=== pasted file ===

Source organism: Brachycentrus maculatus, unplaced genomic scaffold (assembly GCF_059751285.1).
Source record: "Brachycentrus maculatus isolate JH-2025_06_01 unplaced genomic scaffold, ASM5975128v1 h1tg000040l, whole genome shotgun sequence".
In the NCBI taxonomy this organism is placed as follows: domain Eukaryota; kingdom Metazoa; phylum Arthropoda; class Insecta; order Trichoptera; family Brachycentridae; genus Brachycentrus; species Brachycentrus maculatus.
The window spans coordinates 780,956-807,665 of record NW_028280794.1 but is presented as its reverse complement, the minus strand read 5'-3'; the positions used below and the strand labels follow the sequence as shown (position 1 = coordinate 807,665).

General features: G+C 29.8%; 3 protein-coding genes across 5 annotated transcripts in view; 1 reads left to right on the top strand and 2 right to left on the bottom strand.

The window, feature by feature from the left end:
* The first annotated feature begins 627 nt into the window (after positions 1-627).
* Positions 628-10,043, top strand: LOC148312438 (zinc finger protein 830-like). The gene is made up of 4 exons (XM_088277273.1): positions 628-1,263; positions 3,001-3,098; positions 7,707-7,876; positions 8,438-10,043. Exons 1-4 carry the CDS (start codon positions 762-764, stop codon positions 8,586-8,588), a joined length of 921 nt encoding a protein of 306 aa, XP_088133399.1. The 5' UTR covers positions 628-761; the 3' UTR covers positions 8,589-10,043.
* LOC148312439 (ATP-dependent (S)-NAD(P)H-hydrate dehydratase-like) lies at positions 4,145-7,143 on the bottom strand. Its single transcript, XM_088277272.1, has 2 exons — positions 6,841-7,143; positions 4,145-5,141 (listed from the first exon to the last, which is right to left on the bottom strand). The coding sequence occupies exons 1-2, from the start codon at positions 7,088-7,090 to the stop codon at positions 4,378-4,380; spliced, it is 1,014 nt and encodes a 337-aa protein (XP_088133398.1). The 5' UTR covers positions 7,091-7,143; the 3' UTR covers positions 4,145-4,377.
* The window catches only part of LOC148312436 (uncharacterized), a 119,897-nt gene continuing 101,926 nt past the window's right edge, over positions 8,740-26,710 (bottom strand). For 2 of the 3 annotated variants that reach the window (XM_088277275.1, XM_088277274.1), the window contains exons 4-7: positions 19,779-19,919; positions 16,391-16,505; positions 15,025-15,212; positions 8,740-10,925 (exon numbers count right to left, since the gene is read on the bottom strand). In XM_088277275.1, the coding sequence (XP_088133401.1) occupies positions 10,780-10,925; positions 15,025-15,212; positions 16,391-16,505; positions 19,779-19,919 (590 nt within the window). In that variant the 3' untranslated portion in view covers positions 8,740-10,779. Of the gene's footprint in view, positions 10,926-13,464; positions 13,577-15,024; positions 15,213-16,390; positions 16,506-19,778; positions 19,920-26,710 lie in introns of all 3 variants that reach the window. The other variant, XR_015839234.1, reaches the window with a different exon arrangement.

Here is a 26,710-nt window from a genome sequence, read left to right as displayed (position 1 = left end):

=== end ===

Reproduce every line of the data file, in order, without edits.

Source organism: Brachycentrus maculatus, unplaced genomic scaffold (assembly GCF_059751285.1).
Source record: "Brachycentrus maculatus isolate JH-2025_06_01 unplaced genomic scaffold, ASM5975128v1 h1tg000040l, whole genome shotgun sequence".
In the NCBI taxonomy this organism is placed as follows: domain Eukaryota; kingdom Metazoa; phylum Arthropoda; class Insecta; order Trichoptera; family Brachycentridae; genus Brachycentrus; species Brachycentrus maculatus.
The window spans coordinates 780,956-807,665 of record NW_028280794.1 but is presented as its reverse complement, the minus strand read 5'-3'; the positions used below and the strand labels follow the sequence as shown (position 1 = coordinate 807,665).

General features: G+C 29.8%; 3 protein-coding genes across 5 annotated transcripts in view; 1 reads left to right on the top strand and 2 right to left on the bottom strand.

The window, feature by feature from the left end:
* The first annotated feature begins 627 nt into the window (after positions 1-627).
* Positions 628-10,043, top strand: LOC148312438 (zinc finger protein 830-like). The gene is made up of 4 exons (XM_088277273.1): positions 628-1,263; positions 3,001-3,098; positions 7,707-7,876; positions 8,438-10,043. Exons 1-4 carry the CDS (start codon positions 762-764, stop codon positions 8,586-8,588), a joined length of 921 nt encoding a protein of 306 aa, XP_088133399.1. The 5' UTR covers positions 628-761; the 3' UTR covers positions 8,589-10,043.
* LOC148312439 (ATP-dependent (S)-NAD(P)H-hydrate dehydratase-like) lies at positions 4,145-7,143 on the bottom strand. Its single transcript, XM_088277272.1, has 2 exons — positions 6,841-7,143; positions 4,145-5,141 (listed from the first exon to the last, which is right to left on the bottom strand). The coding sequence occupies exons 1-2, from the start codon at positions 7,088-7,090 to the stop codon at positions 4,378-4,380; spliced, it is 1,014 nt and encodes a 337-aa protein (XP_088133398.1). The 5' UTR covers positions 7,091-7,143; the 3' UTR covers positions 4,145-4,377.
* The window catches only part of LOC148312436 (uncharacterized), a 119,897-nt gene continuing 101,926 nt past the window's right edge, over positions 8,740-26,710 (bottom strand). For 2 of the 3 annotated variants that reach the window (XM_088277275.1, XM_088277274.1), the window contains exons 4-7: positions 19,779-19,919; positions 16,391-16,505; positions 15,025-15,212; positions 8,740-10,925 (exon numbers count right to left, since the gene is read on the bottom strand). In XM_088277275.1, the coding sequence (XP_088133401.1) occupies positions 10,780-10,925; positions 15,025-15,212; positions 16,391-16,505; positions 19,779-19,919 (590 nt within the window). In that variant the 3' untranslated portion in view covers positions 8,740-10,779. Of the gene's footprint in view, positions 10,926-13,464; positions 13,577-15,024; positions 15,213-16,390; positions 16,506-19,778; positions 19,920-26,710 lie in introns of all 3 variants that reach the window. The other variant, XR_015839234.1, reaches the window with a different exon arrangement.

Here is a 26,710-nt window from a genome sequence, read left to right as displayed (position 1 = left end):